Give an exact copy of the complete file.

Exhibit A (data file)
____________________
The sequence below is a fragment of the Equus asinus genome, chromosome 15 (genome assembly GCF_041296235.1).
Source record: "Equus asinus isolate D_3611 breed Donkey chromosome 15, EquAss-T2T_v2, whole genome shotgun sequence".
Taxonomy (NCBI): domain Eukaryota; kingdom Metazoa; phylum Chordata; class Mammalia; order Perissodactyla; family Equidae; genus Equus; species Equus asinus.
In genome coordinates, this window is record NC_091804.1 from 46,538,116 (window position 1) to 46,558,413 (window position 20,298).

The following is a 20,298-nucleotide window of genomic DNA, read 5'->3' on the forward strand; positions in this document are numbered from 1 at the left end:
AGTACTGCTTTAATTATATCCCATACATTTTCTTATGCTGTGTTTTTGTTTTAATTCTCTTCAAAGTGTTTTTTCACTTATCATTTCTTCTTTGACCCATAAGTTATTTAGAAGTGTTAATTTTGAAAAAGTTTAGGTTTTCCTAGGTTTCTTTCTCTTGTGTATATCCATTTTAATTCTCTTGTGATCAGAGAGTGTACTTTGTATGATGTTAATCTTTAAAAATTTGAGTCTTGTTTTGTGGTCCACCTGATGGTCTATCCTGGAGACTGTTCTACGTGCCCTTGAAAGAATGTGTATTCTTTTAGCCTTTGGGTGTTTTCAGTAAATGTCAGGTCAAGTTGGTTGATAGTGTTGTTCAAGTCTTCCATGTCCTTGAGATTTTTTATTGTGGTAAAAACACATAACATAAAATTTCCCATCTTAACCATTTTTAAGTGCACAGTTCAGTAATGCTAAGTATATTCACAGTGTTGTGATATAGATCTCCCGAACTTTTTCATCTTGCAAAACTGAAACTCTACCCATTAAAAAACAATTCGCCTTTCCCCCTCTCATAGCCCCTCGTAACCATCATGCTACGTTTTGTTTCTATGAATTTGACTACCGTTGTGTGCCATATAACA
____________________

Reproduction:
The sequence below is a fragment of the Equus asinus genome, chromosome 15 (genome assembly GCF_041296235.1).
Source record: "Equus asinus isolate D_3611 breed Donkey chromosome 15, EquAss-T2T_v2, whole genome shotgun sequence".
Taxonomy (NCBI): domain Eukaryota; kingdom Metazoa; phylum Chordata; class Mammalia; order Perissodactyla; family Equidae; genus Equus; species Equus asinus.
In genome coordinates, this window is record NC_091804.1 from 46,538,116 (window position 1) to 46,558,413 (window position 20,298).

The following is a 20,298-nucleotide window of genomic DNA, read 5'->3' on the forward strand; positions in this document are numbered from 1 at the left end:
AGTACTGCTTTAATTATATCCCATACATTTTCTTATGCTGTGTTTTTGTTTTAATTCTCTTCAAAGTGTTTTTTCACTTATCATTTCTTCTTTGACCCATAAGTTATTTAGAAGTGTTAATTTTGAAAAAGTTTAGGTTTTCCTAGGTTTCTTTCTCTTGTGTATATCCATTTTAATTCTCTTGTGATCAGAGAGTGTACTTTGTATGATGTTAATCTTTAAAAATTTGAGTCTTGTTTTGTGGTCCACCTGATGGTCTATCCTGGAGACTGTTCTACGTGCCCTTGAAAGAATGTGTATTCTTTTAGCCTTTGGGTGTTTTCAGTAAATGTCAGGTCAAGTTGGTTGATAGTGTTGTTCAAGTCTTCCATGTCCTTGAGATTTTTTATTGTGGTAAAAACACATAACATAAAATTTCCCATCTTAACCATTTTTAAGTGCACAGTTCAGTAATGCTAAGTATATTCACAGTGTTGTGATATAGATCTCCCGAACTTTTTCATCTTGCAAAACTGAAACTCTACCCATTAAAAAACAATTCGCCTTTCCCCCTCTCATAGCCCCTCGTAACCATCATGCTACGTTTTGTTTCTATGAATTTGACTACCGTTGTGTGCCATATAACA